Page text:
It’s curious to see Trevor Mallard saying so much in social media about the progress of the defamation case against him. He seems to see it as an ongoing PR opportunity.
I wonder if Collins’ QC has sorted out a day for @johnkeypm to explain why he didn’t believe Collins and asked her a second time, to the High Court
And on Twitter:
Round one to Mallard and Little – next round not till November after privacy comm reports on leak
@johnkeypm in court next year
@Whaleoil: @TrevorMallard @johnkeypm Uhmm this was in chambers? #contempt” no. It is a decision
@Whaleoil @johnkeypm how much r u being paid by Lusk to defend Collins
@Whaleoil @johnkeypm discovery looking good already
@Whaleoil judge gave us timing we want
@Whaleoil: not #spin”
The APNZ article on the defamation claim implies he’s not defending it on the basis that what he said was true.
Set aside last week in February for watching
@johnkeypm explaining to court why he had to ask Collins twice whether she or her office leaked
Very happy with High Court decision to delay next hearing till November and case to next year. Though I’m looking forward to watching Key explain why he had to ask Collins twice about leak. If he didn’t believe her why should I.
A report on todays hearing from NZ Herald:
ACC defamation claim trial date set
A defamation case laid by ACC Minister Judith Collins against Labour MPs Andrew Little and Trevor Mallard has been set to go to trial, however, it could still be resolved by a Privacy Commissioner’s investigation into a leaked email about an ACC client.
A preliminary hearing was held in the High Court at Auckland this morning and a trial date was set for three to five days in February next year.A settlement conference has also been set down November when the matter could still be resolved outside of court.
Counsel should by that time have a report by Privacy Commissioner Marie Shroff, who is currently investigating how the email got to the media.
The majority of today’s court hearing cannot be reported, other than the directions given by Justice Geoffrey Venning.
He declined an application by the defendants’ counsel, John Tizard, to have the proceedings delayed pending the outcome of the Privacy Commissioner’s report, which Mr Tizard had submitted could be “critical”.
Justice Venning said the report may not be determinative, and the court would not be bound by its findings.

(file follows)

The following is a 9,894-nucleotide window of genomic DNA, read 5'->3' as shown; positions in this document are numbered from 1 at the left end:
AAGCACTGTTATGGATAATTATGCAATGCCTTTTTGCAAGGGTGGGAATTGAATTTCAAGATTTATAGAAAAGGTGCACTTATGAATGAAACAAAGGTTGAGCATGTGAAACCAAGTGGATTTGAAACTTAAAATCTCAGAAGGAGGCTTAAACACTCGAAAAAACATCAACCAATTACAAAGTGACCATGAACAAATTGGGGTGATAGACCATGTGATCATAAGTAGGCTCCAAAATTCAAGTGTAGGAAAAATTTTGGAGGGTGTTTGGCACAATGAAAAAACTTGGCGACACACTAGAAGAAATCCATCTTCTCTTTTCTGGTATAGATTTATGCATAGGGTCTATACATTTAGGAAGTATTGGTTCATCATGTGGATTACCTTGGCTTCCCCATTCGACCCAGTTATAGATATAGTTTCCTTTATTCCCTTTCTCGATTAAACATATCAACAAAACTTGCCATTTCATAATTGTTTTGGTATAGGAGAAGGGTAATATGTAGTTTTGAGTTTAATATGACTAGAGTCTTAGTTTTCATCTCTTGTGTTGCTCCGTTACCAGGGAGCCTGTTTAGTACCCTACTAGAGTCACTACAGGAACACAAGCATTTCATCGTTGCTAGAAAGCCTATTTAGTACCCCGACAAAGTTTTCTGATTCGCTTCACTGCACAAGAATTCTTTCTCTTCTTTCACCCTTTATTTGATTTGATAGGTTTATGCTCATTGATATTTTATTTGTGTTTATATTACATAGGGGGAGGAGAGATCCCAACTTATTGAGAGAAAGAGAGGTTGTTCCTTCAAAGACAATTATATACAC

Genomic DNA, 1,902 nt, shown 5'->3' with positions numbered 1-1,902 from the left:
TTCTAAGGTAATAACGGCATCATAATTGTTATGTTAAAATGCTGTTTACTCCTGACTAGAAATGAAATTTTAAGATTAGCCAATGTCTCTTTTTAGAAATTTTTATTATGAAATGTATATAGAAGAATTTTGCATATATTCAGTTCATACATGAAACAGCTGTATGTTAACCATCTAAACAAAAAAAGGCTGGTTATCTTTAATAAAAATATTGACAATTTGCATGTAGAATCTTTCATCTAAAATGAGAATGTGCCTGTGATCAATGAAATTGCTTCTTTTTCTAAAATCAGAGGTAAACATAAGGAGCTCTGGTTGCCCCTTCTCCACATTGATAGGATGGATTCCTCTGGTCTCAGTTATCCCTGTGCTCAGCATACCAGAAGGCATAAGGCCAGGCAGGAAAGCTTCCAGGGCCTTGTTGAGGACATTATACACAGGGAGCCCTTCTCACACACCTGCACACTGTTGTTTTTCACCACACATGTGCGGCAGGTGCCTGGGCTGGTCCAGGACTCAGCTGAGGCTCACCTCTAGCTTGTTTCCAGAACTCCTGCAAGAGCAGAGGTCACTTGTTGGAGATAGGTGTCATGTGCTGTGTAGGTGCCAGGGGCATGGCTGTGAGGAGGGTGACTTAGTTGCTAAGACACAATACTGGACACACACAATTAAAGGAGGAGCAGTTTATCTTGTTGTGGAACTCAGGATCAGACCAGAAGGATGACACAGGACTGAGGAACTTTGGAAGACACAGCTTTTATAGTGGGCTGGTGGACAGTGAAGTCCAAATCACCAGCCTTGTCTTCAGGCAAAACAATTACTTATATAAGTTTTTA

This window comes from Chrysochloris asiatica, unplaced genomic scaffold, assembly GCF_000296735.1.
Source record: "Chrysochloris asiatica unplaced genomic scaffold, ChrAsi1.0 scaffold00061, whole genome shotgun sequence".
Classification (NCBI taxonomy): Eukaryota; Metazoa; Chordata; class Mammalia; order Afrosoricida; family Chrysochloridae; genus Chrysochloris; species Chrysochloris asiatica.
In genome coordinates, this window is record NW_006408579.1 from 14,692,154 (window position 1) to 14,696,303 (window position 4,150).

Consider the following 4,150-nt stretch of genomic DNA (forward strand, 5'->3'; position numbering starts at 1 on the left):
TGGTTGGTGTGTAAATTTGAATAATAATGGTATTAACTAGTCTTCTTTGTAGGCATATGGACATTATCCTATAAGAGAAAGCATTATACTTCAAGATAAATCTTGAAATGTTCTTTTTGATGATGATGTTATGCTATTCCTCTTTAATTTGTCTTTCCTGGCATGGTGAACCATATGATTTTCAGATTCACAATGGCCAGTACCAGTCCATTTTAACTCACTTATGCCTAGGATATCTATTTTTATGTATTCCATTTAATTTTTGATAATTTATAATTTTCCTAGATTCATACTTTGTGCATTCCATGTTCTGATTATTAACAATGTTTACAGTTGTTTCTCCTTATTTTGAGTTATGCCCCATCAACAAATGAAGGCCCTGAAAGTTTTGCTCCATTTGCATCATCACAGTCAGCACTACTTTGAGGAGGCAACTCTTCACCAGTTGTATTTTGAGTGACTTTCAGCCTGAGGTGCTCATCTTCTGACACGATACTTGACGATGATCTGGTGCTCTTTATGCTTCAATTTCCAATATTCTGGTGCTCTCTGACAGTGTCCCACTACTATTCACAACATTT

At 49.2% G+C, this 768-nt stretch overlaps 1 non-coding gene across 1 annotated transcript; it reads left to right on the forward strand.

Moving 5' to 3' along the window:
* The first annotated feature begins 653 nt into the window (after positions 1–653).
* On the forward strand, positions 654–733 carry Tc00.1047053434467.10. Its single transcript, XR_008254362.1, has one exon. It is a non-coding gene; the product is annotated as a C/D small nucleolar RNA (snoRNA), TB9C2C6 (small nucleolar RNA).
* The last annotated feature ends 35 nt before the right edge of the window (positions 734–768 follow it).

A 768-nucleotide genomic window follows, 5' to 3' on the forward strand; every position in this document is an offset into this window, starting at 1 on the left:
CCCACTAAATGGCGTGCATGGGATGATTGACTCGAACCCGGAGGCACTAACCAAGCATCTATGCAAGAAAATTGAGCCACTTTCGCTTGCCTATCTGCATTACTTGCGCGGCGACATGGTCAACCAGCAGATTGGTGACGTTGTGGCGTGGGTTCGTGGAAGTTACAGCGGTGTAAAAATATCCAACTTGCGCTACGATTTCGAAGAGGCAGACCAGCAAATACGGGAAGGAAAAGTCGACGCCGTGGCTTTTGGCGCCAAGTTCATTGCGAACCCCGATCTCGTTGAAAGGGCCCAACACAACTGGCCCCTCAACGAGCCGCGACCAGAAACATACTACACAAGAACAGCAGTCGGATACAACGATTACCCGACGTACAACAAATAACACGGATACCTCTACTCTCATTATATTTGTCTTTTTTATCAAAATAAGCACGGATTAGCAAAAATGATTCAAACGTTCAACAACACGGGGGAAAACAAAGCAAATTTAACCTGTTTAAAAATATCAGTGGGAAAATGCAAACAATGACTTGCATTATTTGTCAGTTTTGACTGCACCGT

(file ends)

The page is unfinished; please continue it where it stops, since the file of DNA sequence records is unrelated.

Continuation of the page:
The trial is set to be before a judge alone, however, Justice Venning reserved the defence’s right to seek a jury in light of the report.
He said the key issues in the case were whether the comments made by Mr Little and Mr Mallard were on an occasion of qualified privilege; whether they were motivated by ill will; and whether they took improper advantage of the circumstances.
Posted by Pete George on July 18, 2012
Stephen Franks comments on a well known defamation case in Donations for freedom of speech:
I do not know whether Trevor Mallard and Andrew Little (both of whom I respect) made false statements about Judith Collins. If they were false I do not know whether they were calculated, reckless or just careless. That will be for a court to determine. But I do know they are scoffing at defamation law.
More importantly he looks at free speech versus “casual liars”.
Defamation law is the safeguard against false coin in the competitive marketplace of ideas. A Gresham’s law may apply in public debate, where unpunishable recklessness, and scandalous accusation would crowd out sober truth.
An assumption that usually you can trust what someone is telling you, and particularly your leaders or would-be leaders, is a vital element of social capital. New Zealand is currently a high trust country according the the World Values Survey.
High profile defamation cases remind casual liars they could pay a price help to preserve our trust in the honesty of others until proved otherwise. So proceedings that keep open the threat of a cost for reckless allegations are in the public interest.
There does need to be a way of addressing deliberate and repeat lying for political gain. Defamation law is far from ideal but it’s one of a limited number of options currently available.
More effective would be more public and media insistence on political honesty.
And more party and blog insistence on honesty would help too.
Posted by Pete George on June 9, 2012
Trevor Mallard posted a cartoon at Red Alert suggesting that Kiwis may be afraid of “calling a spade a spade” – in case they are threatened with being done by defamation.
I posted a comment:
(authentic unaltered screen capture image)
This comment never emerged from “moderation”. Is it stuck there, or has it been censored?
Does Trevor Mallard think that anything he says is just “calling a spade a spade”, but anyone who actually does call a spade a spade may be silently censored by him?
(image digitally altered)
UPDATE: even less spade calling allowed. Before:
That “tough.Trevor” was to me querying what happened to my first post – it’s obvious now it was censored.
Trevor is trying to get sympathy for himself being able to call a spade whatever he wants, and then resorts to censoring and banning others who are speaking frankly.
Posted by Pete George on April 12, 2012